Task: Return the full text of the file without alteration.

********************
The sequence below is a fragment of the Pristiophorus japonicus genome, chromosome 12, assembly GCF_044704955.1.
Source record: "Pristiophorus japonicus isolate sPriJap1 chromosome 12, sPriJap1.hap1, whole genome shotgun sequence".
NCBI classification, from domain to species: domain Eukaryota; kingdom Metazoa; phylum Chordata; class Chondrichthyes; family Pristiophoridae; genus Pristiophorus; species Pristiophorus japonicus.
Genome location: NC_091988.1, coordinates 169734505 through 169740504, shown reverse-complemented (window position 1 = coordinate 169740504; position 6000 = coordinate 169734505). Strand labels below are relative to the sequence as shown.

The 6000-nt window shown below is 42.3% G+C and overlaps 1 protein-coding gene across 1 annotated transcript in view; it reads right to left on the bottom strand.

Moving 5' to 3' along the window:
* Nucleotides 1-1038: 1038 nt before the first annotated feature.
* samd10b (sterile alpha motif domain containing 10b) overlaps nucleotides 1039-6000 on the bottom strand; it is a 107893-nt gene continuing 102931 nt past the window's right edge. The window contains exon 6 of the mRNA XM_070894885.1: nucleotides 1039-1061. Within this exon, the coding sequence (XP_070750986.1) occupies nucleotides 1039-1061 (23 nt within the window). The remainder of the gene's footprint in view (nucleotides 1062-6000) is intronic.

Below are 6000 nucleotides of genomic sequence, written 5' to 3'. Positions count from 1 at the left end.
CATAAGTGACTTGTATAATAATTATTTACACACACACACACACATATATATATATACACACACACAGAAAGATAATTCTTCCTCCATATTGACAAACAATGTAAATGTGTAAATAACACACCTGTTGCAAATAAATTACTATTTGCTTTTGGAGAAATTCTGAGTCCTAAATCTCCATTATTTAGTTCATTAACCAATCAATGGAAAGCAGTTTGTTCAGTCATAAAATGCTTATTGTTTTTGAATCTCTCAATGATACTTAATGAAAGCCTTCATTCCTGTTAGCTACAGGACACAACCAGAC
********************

The sequence below is a fragment of the Pristiophorus japonicus genome, chromosome 12, assembly GCF_044704955.1.
Source record: "Pristiophorus japonicus isolate sPriJap1 chromosome 12, sPriJap1.hap1, whole genome shotgun sequence".
NCBI classification, from domain to species: domain Eukaryota; kingdom Metazoa; phylum Chordata; class Chondrichthyes; family Pristiophoridae; genus Pristiophorus; species Pristiophorus japonicus.
Genome location: NC_091988.1, coordinates 169734505 through 169740504, shown reverse-complemented (window position 1 = coordinate 169740504; position 6000 = coordinate 169734505). Strand labels below are relative to the sequence as shown.

The 6000-nt window shown below is 42.3% G+C and overlaps 1 protein-coding gene across 1 annotated transcript in view; it reads right to left on the bottom strand.

Moving 5' to 3' along the window:
* Nucleotides 1-1038: 1038 nt before the first annotated feature.
* samd10b (sterile alpha motif domain containing 10b) overlaps nucleotides 1039-6000 on the bottom strand; it is a 107893-nt gene continuing 102931 nt past the window's right edge. The window contains exon 6 of the mRNA XM_070894885.1: nucleotides 1039-1061. Within this exon, the coding sequence (XP_070750986.1) occupies nucleotides 1039-1061 (23 nt within the window). The remainder of the gene's footprint in view (nucleotides 1062-6000) is intronic.

Below are 6000 nucleotides of genomic sequence, written 5' to 3'. Positions count from 1 at the left end.
CATAAGTGACTTGTATAATAATTATTTACACACACACACACACATATATATATATACACACACACAGAAAGATAATTCTTCCTCCATATTGACAAACAATGTAAATGTGTAAATAACACACCTGTTGCAAATAAATTACTATTTGCTTTTGGAGAAATTCTGAGTCCTAAATCTCCATTATTTAGTTCATTAACCAATCAATGGAAAGCAGTTTGTTCAGTCATAAAATGCTTATTGTTTTTGAATCTCTCAATGATACTTAATGAAAGCCTTCATTCCTGTTAGCTACAGGACACAACCAGAC